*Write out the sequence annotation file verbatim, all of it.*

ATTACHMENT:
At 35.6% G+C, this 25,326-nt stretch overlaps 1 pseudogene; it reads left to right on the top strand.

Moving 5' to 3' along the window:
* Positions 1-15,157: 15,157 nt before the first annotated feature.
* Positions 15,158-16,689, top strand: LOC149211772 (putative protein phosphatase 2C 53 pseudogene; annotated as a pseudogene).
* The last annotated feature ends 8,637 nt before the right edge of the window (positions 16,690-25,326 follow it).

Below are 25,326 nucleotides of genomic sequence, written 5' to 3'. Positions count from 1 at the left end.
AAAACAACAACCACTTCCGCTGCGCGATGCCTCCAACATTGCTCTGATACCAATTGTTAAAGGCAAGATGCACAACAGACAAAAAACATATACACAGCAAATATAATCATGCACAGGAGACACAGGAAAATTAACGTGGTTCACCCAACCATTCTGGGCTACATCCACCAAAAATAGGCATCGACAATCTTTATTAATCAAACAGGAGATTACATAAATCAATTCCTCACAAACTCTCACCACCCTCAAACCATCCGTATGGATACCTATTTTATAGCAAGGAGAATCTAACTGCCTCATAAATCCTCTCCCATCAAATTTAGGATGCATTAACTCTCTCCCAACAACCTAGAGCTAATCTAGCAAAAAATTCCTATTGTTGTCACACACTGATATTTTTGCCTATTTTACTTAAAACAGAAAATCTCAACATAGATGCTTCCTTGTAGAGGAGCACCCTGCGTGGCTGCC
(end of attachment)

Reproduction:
At 35.6% G+C, this 25,326-nt stretch overlaps 1 pseudogene; it reads left to right on the top strand.

Moving 5' to 3' along the window:
* Positions 1-15,157: 15,157 nt before the first annotated feature.
* Positions 15,158-16,689, top strand: LOC149211772 (putative protein phosphatase 2C 53 pseudogene; annotated as a pseudogene).
* The last annotated feature ends 8,637 nt before the right edge of the window (positions 16,690-25,326 follow it).

Below are 25,326 nucleotides of genomic sequence, written 5' to 3'. Positions count from 1 at the left end.
AAAACAACAACCACTTCCGCTGCGCGATGCCTCCAACATTGCTCTGATACCAATTGTTAAAGGCAAGATGCACAACAGACAAAAAACATATACACAGCAAATATAATCATGCACAGGAGACACAGGAAAATTAACGTGGTTCACCCAACCATTCTGGGCTACATCCACCAAAAATAGGCATCGACAATCTTTATTAATCAAACAGGAGATTACATAAATCAATTCCTCACAAACTCTCACCACCCTCAAACCATCCGTATGGATACCTATTTTATAGCAAGGAGAATCTAACTGCCTCATAAATCCTCTCCCATCAAATTTAGGATGCATTAACTCTCTCCCAACAACCTAGAGCTAATCTAGCAAAAAATTCCTATTGTTGTCACACACTGATATTTTTGCCTATTTTACTTAAAACAGAAAATCTCAACATAGATGCTTCCTTGTAGAGGAGCACCCTGCGTGGCTGCC